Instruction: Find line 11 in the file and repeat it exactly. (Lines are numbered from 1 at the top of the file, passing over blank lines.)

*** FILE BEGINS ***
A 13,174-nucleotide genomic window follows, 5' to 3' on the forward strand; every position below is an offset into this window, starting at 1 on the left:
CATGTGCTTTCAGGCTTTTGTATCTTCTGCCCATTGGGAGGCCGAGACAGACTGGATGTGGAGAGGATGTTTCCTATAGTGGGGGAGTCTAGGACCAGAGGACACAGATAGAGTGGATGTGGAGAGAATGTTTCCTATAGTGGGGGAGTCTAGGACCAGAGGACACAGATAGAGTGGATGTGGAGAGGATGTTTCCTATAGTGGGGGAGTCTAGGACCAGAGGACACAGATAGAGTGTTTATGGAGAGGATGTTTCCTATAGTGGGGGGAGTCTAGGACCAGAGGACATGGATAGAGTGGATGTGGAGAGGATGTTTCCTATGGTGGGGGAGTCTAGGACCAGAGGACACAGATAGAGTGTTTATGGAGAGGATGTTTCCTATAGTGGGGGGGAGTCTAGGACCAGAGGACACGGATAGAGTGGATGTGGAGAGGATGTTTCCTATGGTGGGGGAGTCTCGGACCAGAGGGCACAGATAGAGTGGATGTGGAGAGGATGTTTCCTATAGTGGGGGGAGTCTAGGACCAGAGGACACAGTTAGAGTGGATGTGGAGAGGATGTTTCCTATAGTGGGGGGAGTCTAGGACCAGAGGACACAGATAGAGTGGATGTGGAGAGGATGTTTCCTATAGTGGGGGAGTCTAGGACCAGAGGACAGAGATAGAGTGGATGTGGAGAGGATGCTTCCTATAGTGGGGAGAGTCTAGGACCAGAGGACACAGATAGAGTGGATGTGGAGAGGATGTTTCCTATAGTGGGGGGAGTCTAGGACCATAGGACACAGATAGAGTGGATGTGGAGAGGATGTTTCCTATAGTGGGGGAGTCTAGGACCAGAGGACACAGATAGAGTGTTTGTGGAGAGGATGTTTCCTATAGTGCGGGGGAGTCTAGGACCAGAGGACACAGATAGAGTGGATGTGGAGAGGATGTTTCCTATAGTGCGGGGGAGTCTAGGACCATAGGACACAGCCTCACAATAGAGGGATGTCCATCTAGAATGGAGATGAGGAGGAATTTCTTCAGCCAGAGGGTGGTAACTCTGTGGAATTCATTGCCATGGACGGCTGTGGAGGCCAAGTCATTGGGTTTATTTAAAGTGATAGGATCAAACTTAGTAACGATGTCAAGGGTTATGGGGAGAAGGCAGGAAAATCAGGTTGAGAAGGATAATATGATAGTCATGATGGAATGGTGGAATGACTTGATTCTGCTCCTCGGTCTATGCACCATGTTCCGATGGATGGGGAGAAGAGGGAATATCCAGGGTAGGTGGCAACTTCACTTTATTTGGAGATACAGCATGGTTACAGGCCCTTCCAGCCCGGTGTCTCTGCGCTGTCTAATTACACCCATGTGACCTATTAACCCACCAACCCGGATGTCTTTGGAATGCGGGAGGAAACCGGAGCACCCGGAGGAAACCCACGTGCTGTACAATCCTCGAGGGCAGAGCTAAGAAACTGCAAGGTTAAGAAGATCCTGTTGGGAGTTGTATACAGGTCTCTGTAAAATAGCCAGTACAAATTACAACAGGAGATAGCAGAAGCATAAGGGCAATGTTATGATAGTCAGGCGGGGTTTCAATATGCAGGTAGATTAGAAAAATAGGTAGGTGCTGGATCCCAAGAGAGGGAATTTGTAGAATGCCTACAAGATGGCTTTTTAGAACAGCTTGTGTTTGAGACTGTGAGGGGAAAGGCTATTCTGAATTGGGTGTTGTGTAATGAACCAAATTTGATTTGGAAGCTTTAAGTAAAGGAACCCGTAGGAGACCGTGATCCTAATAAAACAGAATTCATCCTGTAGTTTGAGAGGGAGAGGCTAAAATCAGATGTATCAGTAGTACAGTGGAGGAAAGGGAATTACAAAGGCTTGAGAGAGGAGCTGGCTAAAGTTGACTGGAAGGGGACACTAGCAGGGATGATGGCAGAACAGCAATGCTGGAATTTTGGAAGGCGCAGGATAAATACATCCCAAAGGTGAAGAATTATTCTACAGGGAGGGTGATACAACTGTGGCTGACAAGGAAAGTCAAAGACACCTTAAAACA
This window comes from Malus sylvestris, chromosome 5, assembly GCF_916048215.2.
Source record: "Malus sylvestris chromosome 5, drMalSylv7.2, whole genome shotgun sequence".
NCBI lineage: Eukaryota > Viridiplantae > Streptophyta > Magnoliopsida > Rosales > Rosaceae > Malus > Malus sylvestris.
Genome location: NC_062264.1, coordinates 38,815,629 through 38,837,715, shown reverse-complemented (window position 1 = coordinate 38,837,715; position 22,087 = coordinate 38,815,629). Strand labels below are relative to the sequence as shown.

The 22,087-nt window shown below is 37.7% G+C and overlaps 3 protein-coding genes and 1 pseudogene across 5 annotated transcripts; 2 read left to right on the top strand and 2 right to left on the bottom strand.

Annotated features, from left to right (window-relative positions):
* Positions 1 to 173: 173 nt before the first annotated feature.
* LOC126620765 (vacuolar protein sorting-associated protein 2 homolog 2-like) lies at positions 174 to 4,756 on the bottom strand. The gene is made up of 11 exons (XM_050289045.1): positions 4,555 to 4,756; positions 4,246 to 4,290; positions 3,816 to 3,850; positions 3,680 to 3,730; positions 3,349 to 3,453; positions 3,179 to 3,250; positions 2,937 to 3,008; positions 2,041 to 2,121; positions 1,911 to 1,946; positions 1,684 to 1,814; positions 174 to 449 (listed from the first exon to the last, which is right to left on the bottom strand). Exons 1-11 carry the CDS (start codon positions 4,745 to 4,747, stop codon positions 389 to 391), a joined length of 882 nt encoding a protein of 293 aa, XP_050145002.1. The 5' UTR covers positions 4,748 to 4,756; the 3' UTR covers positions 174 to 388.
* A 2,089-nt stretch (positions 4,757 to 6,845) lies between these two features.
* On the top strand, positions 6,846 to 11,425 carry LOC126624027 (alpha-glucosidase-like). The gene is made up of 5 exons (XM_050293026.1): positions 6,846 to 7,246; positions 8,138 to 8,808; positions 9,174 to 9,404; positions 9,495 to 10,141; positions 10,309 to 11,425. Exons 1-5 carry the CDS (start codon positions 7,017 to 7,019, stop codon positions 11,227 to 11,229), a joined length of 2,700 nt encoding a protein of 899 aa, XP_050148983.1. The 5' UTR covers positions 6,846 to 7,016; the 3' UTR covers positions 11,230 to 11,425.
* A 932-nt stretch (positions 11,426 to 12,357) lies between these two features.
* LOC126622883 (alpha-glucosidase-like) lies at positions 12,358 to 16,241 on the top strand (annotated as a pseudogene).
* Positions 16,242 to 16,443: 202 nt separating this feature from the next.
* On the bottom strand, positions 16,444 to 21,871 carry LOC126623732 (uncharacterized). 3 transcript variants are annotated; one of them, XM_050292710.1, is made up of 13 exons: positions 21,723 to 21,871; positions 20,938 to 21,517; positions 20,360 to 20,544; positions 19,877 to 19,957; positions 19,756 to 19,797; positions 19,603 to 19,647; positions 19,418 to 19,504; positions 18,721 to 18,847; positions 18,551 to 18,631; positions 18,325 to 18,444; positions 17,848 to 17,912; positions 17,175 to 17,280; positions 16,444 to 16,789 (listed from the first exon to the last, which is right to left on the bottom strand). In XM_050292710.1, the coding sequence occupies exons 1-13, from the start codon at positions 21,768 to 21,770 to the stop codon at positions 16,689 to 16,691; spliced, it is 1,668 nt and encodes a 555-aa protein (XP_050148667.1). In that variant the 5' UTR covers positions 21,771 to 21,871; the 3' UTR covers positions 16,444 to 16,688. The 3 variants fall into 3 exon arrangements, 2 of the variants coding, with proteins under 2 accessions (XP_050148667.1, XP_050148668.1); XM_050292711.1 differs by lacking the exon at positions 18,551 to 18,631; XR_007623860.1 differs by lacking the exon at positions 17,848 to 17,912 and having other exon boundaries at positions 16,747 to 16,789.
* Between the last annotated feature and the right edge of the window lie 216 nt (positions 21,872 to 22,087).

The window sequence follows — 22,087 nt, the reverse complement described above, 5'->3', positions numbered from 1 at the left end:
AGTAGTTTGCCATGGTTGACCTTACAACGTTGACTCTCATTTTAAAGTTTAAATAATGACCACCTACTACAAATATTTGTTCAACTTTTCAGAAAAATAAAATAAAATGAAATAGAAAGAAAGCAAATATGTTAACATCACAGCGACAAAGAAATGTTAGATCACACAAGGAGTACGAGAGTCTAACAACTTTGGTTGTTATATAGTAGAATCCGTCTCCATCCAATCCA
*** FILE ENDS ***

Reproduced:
* A 2,089-nt stretch (positions 4,757 to 6,845) lies between these two features.